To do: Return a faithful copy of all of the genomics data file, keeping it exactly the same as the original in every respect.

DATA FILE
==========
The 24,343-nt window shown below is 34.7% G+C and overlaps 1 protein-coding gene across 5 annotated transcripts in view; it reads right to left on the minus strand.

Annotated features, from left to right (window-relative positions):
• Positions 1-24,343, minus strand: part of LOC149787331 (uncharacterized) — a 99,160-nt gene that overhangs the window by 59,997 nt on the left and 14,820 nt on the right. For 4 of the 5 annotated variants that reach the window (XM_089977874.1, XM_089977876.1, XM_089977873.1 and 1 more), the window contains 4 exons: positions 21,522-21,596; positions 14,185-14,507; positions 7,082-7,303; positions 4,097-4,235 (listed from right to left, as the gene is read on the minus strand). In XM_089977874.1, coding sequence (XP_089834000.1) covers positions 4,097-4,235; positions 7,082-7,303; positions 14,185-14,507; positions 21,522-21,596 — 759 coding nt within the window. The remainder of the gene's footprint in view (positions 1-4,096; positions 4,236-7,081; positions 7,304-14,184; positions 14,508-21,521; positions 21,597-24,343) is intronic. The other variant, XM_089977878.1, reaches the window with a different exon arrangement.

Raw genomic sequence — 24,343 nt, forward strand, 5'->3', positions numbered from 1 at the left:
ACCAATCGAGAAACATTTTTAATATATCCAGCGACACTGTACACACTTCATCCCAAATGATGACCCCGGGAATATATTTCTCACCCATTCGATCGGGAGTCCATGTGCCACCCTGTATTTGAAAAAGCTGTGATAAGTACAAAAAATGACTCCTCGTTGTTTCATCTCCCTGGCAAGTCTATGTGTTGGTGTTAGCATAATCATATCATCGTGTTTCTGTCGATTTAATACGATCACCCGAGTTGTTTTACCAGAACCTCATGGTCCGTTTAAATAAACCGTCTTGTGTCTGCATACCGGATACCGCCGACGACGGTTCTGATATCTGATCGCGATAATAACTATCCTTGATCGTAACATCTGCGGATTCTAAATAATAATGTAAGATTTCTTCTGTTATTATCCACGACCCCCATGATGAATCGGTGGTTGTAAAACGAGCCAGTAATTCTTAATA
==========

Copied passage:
The 24,343-nt window shown below is 34.7% G+C and overlaps 1 protein-coding gene across 5 annotated transcripts in view; it reads right to left on the minus strand.

Annotated features, from left to right (window-relative positions):
• Positions 1-24,343, minus strand: part of LOC149787331 (uncharacterized) — a 99,160-nt gene that overhangs the window by 59,997 nt on the left and 14,820 nt on the right. For 4 of the 5 annotated variants that reach the window (XM_089977874.1, XM_089977876.1, XM_089977873.1 and 1 more), the window contains 4 exons: positions 21,522-21,596; positions 14,185-14,507; positions 7,082-7,303; positions 4,097-4,235 (listed from right to left, as the gene is read on the minus strand). In XM_089977874.1, coding sequence (XP_089834000.1) covers positions 4,097-4,235; positions 7,082-7,303; positions 14,185-14,507; positions 21,522-21,596 — 759 coding nt within the window. The remainder of the gene's footprint in view (positions 1-4,096; positions 4,236-7,081; positions 7,304-14,184; positions 14,508-21,521; positions 21,597-24,343) is intronic. The other variant, XM_089977878.1, reaches the window with a different exon arrangement.

Raw genomic sequence — 24,343 nt, forward strand, 5'->3', positions numbered from 1 at the left:
ACCAATCGAGAAACATTTTTAATATATCCAGCGACACTGTACACACTTCATCCCAAATGATGACCCCGGGAATATATTTCTCACCCATTCGATCGGGAGTCCATGTGCCACCCTGTATTTGAAAAAGCTGTGATAAGTACAAAAAATGACTCCTCGTTGTTTCATCTCCCTGGCAAGTCTATGTGTTGGTGTTAGCATAATCATATCATCGTGTTTCTGTCGATTTAATACGATCACCCGAGTTGTTTTACCAGAACCTCATGGTCCGTTTAAATAAACCGTCTTGTGTCTGCATACCGGATACCGCCGACGACGGTTCTGATATCTGATCGCGATAATAACTATCCTTGATCGTAACATCTGCGGATTCTAAATAATAATGTAAGATTTCTTCTGTTATTATCCACGACCCCCATGATGAATCGGTGGTTGTAAAACGAGCCAGTAATTCTTAATA